Even though she won’t turn 2 until Oct. 27, Adelyn Troutman has seen the inside of a hospital more times than most adults.
The Ahwatukee tyke has endured 25 blood transfusions – a monthly ordeal necessitated by a genetic affliction called Diamond-Blackfan anemia, which prohibits the creation of red blood cells.
Initially after the transfusion, Addy is as full of life as any healthy child. But as the days pass, she tires. If it weren’t for the transfusions, she would die.
People moved by Addy’s plight can help by donating blood at a special drive to be held 8 a.m.-1 p.m. Nov. 4 at Desert Foothills United Methodist Church, 2156 E. Liberty Lane, Ahwatukee.
“She is a perfect example of why it is so important to donate blood,” said her father, Matt. “There are so many people like her that need blood on a regular basis as well as all of the people that need blood in emergency situations.”
When she has had a transfusion, Addy “is a happy, full-of-life little toddler, and that is all made possible because of blood donations,” her father added.
Right now, any bone marrow transplant is on hold.
“The transplant is on hold as we monitor her Iron content,” Matt Troutman said. “Iron overload is our main concern right now as each blood unit contains a lot of iron, which builds up in the liver and can cause liver failure if not controlled. She takes iron chelation drugs to control this, but the only way to know whether it is working is with an MRI.
“She has one scheduled on Nov. 3, which will help us determine if she can go longer on blood transfusions or if she needs the bone marrow transplant sooner,” he added.
When Addy was born, she was extremely anemic and stayed in the neonatal intensive care unit for 21/2 weeks.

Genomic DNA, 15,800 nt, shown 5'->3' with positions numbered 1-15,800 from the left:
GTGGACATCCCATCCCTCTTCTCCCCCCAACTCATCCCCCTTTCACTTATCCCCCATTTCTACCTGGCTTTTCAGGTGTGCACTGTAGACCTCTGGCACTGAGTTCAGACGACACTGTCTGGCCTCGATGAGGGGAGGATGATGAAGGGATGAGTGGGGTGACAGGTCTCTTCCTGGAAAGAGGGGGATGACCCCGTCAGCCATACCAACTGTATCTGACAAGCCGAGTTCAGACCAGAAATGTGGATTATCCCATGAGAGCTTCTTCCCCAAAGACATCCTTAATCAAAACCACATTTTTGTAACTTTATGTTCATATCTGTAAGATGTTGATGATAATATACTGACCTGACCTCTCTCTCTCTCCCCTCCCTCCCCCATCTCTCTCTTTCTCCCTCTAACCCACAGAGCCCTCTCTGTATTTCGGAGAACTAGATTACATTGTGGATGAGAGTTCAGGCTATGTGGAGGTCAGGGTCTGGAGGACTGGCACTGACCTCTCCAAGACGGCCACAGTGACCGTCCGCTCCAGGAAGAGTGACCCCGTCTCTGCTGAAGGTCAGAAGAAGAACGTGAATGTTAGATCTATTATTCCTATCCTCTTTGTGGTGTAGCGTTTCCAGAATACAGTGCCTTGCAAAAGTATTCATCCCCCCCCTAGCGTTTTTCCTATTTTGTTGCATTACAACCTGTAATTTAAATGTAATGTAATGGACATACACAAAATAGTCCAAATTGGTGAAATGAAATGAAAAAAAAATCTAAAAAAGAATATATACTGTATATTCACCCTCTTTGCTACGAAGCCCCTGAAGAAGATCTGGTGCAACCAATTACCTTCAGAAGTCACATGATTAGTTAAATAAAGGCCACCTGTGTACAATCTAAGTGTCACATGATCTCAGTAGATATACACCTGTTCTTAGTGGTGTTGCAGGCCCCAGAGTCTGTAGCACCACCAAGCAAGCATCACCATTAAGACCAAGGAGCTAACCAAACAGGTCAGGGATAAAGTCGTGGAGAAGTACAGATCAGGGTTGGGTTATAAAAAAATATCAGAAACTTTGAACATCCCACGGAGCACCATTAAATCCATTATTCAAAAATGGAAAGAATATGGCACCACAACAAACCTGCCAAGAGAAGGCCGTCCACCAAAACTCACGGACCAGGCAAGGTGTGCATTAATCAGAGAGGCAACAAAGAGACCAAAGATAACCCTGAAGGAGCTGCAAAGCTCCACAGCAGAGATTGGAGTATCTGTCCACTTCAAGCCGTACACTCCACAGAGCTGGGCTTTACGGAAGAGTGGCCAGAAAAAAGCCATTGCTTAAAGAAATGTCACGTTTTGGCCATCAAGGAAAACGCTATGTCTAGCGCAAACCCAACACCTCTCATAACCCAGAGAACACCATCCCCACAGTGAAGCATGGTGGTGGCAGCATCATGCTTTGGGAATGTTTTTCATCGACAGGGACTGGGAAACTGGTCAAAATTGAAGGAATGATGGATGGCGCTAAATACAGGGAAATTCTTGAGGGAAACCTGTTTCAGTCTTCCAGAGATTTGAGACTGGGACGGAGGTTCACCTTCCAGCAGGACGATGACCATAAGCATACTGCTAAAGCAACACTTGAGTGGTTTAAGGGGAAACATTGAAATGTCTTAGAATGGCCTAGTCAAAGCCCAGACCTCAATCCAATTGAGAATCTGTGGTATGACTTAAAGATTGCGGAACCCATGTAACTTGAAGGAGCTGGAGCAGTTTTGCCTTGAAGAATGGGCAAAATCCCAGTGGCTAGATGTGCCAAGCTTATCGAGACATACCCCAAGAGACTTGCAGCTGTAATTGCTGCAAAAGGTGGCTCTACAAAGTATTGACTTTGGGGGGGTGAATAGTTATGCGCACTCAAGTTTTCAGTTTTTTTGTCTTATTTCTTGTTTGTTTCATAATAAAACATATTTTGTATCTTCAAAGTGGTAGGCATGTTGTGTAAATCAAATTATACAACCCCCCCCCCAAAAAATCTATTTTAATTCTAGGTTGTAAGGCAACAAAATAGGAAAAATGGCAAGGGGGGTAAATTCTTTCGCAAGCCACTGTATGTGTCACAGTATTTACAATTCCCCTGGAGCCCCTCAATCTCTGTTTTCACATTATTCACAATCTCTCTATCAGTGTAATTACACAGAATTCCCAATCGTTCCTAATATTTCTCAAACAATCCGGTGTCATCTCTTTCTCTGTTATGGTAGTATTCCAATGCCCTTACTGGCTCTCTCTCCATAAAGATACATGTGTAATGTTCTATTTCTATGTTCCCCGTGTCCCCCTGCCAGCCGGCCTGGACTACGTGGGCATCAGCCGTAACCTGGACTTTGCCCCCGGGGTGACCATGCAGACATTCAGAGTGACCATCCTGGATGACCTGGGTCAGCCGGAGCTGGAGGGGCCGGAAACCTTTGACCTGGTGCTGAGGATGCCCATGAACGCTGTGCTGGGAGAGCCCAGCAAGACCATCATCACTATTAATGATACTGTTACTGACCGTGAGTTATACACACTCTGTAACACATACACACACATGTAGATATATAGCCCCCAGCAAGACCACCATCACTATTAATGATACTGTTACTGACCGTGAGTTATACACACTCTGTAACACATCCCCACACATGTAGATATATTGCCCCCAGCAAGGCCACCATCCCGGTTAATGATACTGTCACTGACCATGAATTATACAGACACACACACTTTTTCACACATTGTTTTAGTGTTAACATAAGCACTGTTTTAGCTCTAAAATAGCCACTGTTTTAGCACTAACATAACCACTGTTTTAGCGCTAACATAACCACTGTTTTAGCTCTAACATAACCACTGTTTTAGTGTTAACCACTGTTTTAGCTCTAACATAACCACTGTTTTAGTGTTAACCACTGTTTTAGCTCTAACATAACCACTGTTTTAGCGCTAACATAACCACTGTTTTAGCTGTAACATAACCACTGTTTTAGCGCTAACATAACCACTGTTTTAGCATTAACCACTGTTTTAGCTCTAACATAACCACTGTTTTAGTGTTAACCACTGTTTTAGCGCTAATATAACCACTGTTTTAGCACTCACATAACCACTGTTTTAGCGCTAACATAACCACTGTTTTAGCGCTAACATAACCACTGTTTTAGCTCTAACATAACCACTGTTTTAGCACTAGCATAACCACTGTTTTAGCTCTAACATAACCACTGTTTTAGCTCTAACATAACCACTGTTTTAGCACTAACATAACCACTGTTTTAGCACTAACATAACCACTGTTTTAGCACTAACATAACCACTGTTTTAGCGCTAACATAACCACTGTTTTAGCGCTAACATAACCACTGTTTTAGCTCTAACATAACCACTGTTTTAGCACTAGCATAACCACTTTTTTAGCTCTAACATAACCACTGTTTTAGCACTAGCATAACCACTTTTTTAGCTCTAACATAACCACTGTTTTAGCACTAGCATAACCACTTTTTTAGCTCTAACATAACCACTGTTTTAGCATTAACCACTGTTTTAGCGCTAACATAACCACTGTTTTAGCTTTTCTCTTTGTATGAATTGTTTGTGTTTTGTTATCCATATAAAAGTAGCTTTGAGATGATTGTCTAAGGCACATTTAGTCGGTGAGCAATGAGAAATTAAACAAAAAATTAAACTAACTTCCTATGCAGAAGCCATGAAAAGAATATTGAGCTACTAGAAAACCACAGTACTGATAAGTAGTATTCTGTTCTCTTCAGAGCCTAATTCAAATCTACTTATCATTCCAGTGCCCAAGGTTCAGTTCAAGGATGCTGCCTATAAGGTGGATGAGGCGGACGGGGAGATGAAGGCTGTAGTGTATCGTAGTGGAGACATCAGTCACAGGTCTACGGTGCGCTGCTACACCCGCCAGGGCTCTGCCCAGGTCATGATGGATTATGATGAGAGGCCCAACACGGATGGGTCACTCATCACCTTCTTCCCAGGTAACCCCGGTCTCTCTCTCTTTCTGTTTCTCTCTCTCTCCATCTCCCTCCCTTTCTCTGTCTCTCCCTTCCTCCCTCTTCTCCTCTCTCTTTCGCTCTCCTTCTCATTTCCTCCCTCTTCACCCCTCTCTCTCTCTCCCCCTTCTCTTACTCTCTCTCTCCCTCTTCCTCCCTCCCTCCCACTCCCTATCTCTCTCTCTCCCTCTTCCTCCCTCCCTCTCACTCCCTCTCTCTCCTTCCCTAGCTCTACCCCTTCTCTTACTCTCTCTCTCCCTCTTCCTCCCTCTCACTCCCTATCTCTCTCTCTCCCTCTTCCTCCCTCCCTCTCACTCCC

“The doctors could not determine at that time what was the cause,” her father said. “They gave her transfusions and we eventually went home thinking that everything was fine. After two months, she seemed extremely pale so we brought her in to our pediatrician and he took one look at her and sent us directly to Phoenix Children’s Hospital.”
That’s when they got her diagnosis.
“We didn’t have a lot of information beyond a name,” he recalled. “We had to figure out what that really meant. At first it didn’t fully sink in.”
When it did sink in, it changed the Troutmans’ lives in many ways – some for the good and some not so.
Beyond the agony of watching their daughter undergo her monthly transfusions and her steady loss of energy that leads to the next one, there are also the mounting expenses.
It costs $3,500 to $4,000 for each transfusion.
She has unrelated matches on the registry so far, Troutman said.
“When we started thinking about how Addy depends on those transfusions, we went out and started attending blood drives,” he said. “It opened our eyes, knowing we now have a baby who depends on these kinds of events to keep her alive.”
“We are so overwhelmed by the love and support so many people are showing as we start this crazy journey,” he said. “We didn’t want to bother people with our problems, but we discovered many people want to help. Ahwatukee has been really, really great.”
Donors can also go here to directly link to the appointment page: https://www.bloodhero.com/index.cfm?group=op&expand=783608&zc=85048&oti=2